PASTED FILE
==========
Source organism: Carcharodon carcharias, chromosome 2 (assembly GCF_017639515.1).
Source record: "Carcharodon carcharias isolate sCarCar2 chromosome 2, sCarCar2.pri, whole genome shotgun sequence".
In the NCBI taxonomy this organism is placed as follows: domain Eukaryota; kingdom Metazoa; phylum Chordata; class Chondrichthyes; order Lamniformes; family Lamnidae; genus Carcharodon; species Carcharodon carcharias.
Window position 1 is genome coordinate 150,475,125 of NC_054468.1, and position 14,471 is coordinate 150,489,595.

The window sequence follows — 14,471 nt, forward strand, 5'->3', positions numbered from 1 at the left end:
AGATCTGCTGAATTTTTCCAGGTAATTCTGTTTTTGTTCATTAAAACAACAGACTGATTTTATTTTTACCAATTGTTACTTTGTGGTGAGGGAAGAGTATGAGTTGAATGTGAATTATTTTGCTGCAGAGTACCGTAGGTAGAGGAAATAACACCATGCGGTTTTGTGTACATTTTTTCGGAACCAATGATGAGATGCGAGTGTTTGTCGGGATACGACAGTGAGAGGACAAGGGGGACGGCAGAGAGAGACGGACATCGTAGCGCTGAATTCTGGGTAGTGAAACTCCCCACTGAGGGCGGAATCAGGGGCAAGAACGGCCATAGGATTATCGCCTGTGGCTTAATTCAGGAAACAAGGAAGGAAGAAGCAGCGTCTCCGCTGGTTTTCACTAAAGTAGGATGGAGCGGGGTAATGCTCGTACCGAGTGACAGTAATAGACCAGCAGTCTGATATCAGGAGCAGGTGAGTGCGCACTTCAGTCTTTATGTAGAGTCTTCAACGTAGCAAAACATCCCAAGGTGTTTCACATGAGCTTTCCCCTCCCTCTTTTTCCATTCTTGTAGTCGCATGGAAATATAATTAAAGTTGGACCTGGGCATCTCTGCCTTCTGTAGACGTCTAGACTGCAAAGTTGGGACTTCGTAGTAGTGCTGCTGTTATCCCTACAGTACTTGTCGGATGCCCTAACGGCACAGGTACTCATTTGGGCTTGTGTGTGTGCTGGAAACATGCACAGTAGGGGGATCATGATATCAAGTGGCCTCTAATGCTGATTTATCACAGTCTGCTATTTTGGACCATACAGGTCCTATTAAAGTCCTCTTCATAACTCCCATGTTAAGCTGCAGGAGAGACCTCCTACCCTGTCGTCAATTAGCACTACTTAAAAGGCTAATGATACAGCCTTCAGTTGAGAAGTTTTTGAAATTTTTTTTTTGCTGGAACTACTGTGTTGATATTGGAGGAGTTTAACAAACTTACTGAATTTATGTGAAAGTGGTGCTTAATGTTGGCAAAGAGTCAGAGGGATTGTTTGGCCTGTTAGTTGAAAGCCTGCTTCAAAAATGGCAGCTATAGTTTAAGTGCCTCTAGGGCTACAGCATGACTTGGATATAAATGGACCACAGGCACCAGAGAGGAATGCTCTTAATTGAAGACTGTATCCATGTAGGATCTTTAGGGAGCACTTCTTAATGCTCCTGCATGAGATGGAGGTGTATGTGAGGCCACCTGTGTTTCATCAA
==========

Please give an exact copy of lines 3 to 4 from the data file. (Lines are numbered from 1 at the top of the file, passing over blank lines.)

In the NCBI taxonomy this organism is placed as follows: domain Eukaryota; kingdom Metazoa; phylum Chordata; class Chondrichthyes; order Lamniformes; family Lamnidae; genus Carcharodon; species Carcharodon carcharias.
Window position 1 is genome coordinate 150,475,125 of NC_054468.1, and position 14,471 is coordinate 150,489,595.